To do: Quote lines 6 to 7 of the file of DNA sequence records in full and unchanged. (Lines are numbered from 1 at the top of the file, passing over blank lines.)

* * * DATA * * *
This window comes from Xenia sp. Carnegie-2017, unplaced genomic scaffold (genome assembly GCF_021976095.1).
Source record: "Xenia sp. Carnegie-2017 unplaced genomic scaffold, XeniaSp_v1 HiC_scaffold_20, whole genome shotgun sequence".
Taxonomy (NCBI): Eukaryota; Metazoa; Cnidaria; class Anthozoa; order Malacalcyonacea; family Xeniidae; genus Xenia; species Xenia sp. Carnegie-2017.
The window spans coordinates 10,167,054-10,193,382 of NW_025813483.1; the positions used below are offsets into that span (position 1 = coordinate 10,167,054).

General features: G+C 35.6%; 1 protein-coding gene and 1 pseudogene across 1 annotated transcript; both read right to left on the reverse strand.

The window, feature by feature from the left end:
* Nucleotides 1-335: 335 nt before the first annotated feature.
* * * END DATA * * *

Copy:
The window, feature by feature from the left end:
* Nucleotides 1-335: 335 nt before the first annotated feature.